There is a universal tendency found in every culture. Regardless of time or place humans have believed in the existence of a higher reality; a greater force that exceeds the human race collectively. Today, it is often suppressed and distorted by a minority, for the majority of the population, however, there still exists an internal sense of deity that is continuously present and functioning in the human experience. Moreover, for the psalmist, there also exists a universal language providing constant evidence of the greatness of this deity evident in nature. “The heavens declare the glory of God; the skies proclaim the work of his hands” (Ps. 19:1).
In the book of Genesis, creation reached its zenith when God created man in his image. The fact that human beings were created in the image of God has important ramifications for not only morality, but for what it means to be human. The Creator, God, has separated animals from humanity by imprinting his image on the soul of every human. Moreover, he has extended his lordship over the world through his image bearers, who were charged with governing it for God’s glory. God’s commandment of “fill the earth” in Genesis, demonstrates how God would expand His presence beyond the Garden to cover the whole earth. Psalms 8 supports this narrative disclosing that, “God’s ultimate goal in creation was to magnify his glory throughout the earth by means of his faithful image bearers.” The image bearers, however, failed in their obligations by allowing sin to enter the Garden. Nevertheless, it seems God had a plan for restoration as well. This article will examine biblical references dealing with the image of God, key issues, and how it progressed from the Old to the New Testament.
The Image of God and Ethics
Thomas Aquinas developed many key aspects in Christian theology. He is best known for his argument “Five Ways,” which were evidence for the existence of God. Aquinas also contributed to theology regarding the image of God. He believed that the image of God was located in man’s soul. He also viewed the natural world as a place of divine presence. For Aquinas, God is present in all of creation. He writes:
God exists in everything; not indeed as part of their substance or as an accident, but as an agent is present to that in which its action is taking place…Now since it is God’s nature to exist, he must be who properly causes existence in creatures, just as it is fire itself sets other things on fire. And God is causing this effect in things not just when they begin to exist, but all the time they are maintained in existence, just as the sun is lighting up the atmosphere all the time the atmosphere remains lit.
Aquinas is describing the continuation of God’s creative act. However, the only creatures made in the image of God are intelligent or spiritual, with the capacity to know God and receive his wisdom. Humans are the only creatures in God’s creation to fit this criterion. The intellectual life, according to Aquinas, focuses on reason and will, leading to a shift in the image of God in man. The relation between intelligence that allows for the capacity of speech and the development of ideas unite reason with will to produce free will. Thereby, placing the image of God in the power of humans to act morally responsible. For example, free will, according to Aquinas, is progressively formed in humans to produce moral acts consistent with the image of God. The freedom developed in this process is imperfect, that is, free will agents can still sin, but as the process continues and humans make an effort to conform to the image of God, the stronger the will becomes to deny sinful acts. Thus, humans have the capacity to make ethical choices that correspond to the image of God.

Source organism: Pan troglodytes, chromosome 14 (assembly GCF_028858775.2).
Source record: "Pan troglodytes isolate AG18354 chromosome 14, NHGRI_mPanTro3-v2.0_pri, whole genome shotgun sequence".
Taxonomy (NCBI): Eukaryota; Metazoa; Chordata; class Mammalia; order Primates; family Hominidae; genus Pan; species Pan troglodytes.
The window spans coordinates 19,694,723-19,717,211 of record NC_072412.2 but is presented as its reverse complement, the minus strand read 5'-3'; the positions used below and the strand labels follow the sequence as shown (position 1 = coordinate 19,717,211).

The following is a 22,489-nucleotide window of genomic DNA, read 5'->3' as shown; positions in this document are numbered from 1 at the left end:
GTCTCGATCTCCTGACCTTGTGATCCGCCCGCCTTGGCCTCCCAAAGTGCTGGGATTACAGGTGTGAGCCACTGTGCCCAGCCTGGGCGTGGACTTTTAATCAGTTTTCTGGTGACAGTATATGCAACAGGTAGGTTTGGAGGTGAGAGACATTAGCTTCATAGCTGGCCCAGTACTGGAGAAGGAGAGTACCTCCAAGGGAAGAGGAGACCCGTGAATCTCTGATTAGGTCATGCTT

The Source for Morality
Humanity’s morality and motives for seeking justice are the byproduct of God’s creation that originated when man was created in God’s image. The moral code that dwells in man was installed at Creation. This is evident in Scripture when God said, “Let us make man in our image, in our likeness…So God created man in his own image, in the image of God…” (Gen. 1:26-27). And when He told Israel, “I am the Lord your God; consecrate yourselves and be holy, because I am holy. Do not make yourselves unclean by any creature that moves about the ground. I am the Lord who brought you up out of Egypt to be your God; therefore, be holy, because I am holy” (Lev. 11:44-45). Thus, moral obligations must be understood in terms of their connection to God’s requirements for his creation.